Fritznotes: double and triple integrals

April 22, 2011 – 2:02 pm

No sooner had I posted a long mope about not making anything cool than I realized that wait, buy I have. I just haven’t been sharing it. D’oh.

This is how I used to take notes in math, medical physics, and engineering classes in high school and college. I’ve lost most of those notes, unfortunately – I didn’t think much of them at the time and chucked them with the rest of my school stuff when the class was over, but when Sebastian started up at Olin I began to hear grumblings about long-forgotten topics. Partial derivatives. Eigenvectors. And then, several evenings in a row, double and triple integrals, and how the textbook was extremely non-helpful at explaining them.

After several nights of this (“read the textbook!” “It doesn’t help!“), I finally dragged out all the calculus textbooks I had (yes, I collect textbooks – stop laughing at me!) and sure enough, he was right; all of the explanations were excruciatingly boring. Heck, I understood double and triple integrals, and reading the textbook chapter on them made me want to smash a window with my water bottle – they all spent 5 pages or more obfuscating a perfectly simple thing. So I whipped out some paper and a ballpoint pen and wrote: we’re going to explain what double and triple integral are, what they’re good for, and how to solve them. WITH PENGUINS! And then I kept on drawing.

There actually are penguins in that document – just not in the section I used for the screenshot. You’ll have to read the full thing to meet Fritz, the Homework Penguin. Little Fritz sketches used to adorn all the assignments I turned in for math and physics classes when I was a freshman.

If you want fritznotes on something you’re wondering about, feel free to ask – if I’ve got time, I might make them. All fritznotes are licensed under CC-BY-SA.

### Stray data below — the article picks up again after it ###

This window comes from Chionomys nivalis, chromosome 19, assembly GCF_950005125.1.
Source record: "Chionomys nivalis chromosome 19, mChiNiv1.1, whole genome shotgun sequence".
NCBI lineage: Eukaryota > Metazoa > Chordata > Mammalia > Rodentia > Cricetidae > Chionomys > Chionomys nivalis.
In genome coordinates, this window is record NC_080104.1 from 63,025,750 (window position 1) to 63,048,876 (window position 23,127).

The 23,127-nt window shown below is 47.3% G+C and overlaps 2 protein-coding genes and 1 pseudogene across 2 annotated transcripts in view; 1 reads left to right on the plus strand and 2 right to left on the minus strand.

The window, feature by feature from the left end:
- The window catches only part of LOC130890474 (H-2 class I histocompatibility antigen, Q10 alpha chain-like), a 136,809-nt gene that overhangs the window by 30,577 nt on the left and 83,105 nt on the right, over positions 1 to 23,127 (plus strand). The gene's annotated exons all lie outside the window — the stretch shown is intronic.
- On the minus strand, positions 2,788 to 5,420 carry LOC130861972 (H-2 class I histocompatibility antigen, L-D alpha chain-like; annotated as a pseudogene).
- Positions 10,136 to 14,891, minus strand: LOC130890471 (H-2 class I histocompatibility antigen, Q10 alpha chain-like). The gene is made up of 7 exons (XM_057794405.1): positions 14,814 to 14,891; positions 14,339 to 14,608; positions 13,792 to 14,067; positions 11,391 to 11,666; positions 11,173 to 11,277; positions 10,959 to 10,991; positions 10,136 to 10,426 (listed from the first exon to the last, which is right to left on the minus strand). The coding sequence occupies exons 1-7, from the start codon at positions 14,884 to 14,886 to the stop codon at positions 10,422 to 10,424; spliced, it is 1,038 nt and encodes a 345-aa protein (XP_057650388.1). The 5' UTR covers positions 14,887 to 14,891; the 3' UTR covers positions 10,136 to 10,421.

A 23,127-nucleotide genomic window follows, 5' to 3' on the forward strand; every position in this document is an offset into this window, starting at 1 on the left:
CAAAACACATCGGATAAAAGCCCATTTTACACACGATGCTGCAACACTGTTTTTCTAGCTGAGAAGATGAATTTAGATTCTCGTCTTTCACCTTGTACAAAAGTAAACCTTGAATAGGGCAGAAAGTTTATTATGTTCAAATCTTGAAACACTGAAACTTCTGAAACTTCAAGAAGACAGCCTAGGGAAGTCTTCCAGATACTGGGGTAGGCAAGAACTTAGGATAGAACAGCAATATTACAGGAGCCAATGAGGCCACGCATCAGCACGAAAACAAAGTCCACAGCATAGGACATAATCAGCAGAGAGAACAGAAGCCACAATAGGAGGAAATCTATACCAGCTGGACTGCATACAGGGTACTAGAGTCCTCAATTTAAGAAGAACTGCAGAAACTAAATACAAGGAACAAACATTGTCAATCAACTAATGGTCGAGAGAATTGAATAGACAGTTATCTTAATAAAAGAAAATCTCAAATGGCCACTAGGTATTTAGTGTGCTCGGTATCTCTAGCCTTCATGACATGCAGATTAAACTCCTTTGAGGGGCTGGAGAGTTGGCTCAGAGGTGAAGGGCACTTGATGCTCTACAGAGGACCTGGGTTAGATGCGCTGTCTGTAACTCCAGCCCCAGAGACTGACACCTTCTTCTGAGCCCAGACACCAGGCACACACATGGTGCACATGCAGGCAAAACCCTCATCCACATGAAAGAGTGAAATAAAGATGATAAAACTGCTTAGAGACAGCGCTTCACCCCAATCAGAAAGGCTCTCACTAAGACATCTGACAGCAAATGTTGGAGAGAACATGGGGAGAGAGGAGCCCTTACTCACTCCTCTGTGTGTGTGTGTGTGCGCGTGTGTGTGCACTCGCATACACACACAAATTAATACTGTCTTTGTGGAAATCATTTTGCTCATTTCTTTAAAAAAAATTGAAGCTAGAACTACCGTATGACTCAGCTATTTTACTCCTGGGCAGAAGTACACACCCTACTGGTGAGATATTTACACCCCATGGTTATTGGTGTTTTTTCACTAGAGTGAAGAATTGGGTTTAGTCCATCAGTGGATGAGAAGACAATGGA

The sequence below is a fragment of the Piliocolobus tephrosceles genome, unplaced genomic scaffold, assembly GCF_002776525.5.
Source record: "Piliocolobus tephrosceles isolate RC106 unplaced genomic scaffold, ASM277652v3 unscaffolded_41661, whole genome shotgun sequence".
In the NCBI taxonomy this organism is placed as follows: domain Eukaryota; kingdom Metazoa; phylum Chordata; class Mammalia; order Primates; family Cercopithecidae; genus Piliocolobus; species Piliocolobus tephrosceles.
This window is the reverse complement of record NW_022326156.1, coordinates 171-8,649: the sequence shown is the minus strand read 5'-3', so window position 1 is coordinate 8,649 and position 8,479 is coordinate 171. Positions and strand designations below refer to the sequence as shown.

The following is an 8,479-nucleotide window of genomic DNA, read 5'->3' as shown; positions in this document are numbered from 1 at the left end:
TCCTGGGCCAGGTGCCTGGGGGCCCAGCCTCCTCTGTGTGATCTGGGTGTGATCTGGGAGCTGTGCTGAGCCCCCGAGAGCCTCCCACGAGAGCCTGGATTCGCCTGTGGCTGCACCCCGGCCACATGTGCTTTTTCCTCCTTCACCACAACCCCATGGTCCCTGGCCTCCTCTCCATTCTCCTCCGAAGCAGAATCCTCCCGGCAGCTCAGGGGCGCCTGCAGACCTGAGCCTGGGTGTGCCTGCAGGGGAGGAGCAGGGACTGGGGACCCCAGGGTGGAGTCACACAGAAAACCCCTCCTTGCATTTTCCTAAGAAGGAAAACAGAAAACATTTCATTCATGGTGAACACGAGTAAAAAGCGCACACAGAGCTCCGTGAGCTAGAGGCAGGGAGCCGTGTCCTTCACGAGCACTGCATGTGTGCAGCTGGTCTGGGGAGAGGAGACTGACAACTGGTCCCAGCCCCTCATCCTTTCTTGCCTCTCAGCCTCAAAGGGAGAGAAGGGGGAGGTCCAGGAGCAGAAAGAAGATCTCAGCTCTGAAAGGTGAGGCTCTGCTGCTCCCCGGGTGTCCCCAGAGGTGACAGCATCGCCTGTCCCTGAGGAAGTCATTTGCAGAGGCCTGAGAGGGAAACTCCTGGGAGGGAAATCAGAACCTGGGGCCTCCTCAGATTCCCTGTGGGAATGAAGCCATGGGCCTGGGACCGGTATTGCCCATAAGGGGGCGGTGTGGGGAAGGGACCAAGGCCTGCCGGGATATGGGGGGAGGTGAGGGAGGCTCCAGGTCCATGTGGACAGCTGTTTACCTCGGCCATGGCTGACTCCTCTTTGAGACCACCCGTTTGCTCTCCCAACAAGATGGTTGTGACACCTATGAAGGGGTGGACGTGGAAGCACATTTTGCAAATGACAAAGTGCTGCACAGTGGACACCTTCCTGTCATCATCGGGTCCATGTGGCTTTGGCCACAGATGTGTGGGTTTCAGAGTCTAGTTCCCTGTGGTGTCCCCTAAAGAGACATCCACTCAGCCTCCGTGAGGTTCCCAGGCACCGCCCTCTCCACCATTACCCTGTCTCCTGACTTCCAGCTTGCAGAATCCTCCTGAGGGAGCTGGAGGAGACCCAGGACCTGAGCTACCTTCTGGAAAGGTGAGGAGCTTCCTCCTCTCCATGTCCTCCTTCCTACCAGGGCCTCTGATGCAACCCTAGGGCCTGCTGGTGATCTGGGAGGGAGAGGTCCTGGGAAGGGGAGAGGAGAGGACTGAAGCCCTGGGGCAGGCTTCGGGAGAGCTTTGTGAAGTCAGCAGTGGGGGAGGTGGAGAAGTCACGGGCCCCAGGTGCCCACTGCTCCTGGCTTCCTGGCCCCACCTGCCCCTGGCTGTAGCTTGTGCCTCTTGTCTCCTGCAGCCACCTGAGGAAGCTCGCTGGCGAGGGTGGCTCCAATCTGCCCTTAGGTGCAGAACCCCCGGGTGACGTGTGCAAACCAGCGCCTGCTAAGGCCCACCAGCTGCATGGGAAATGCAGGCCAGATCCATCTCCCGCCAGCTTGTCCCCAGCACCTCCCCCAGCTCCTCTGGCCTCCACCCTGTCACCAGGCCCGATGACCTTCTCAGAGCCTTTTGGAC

A few rules:

• They have to be fairly small topics – no fair asking me to explain all of Calculus in 2 pages! Think “textbook chapter subsection” – so not even “sort algorithms,” but something as specific as “quicksort.” I’m most familiar with math, physics, and computing – but I love challenges, so if you ask questions about, say, Gaelic grammar, I’ll do my best (but it may take… longer).
• Any level is okay – I’ll explain anything from 3rd-grade multiplication all the way up through Gauss-Jacobi sums (though I’ll need help refreshing on the latter – it’s been years since I did anything more complex than introductory abstract algebra).
• In addition to the topic, give me something you know and like, and I’ll try to work that into the notes too. For instance, Newton’s Second Law of Motion and skateboarding (easy), or isolation amplifiers and the Hitchhiker’s Guide to the Galaxy (…less easy – I’m not sure how I’d do this one yet, honestly, but I’d figure it out).
• I don’t have to know the thing in order to create fritznotes for it, but it’d help if you sent me some pointers on resources I could learn from – wikipedia pages, articles, book titles, etc. I have, in the past, translated semiconductor journal papers, anthropology books, etc. into more entertaining forms of English – so that’s another option, “fritznote summaries.”) Alternatively, if there’s a topic you understand and want to teach to other people, and want fritznotes to hand out about it, spend a little time teaching me and I’ll draw up a fritznotes on it for you. Ok?

Okay. Go for it.

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1. 2 Responses to “Fritznotes: double and triple integrals”

2. This is so cool! I bow to your awesomeness! I’m very tempted to do something similar to this for linear algebra at some point… math is so abstract sometimes! Pandas make everything better. :D

By Yifan, Loyal Minion on Apr 22, 2011

3. Hi!

I’m currently a freshman at a college here in Peru, and I’m kind of suffering with the physics course. Some months ago I discovered you and Fritz and it has been really helpful to at least have him on my notes or formulas sheet.
I was wondering if you could make some fritznotes on Newton’ laws topic.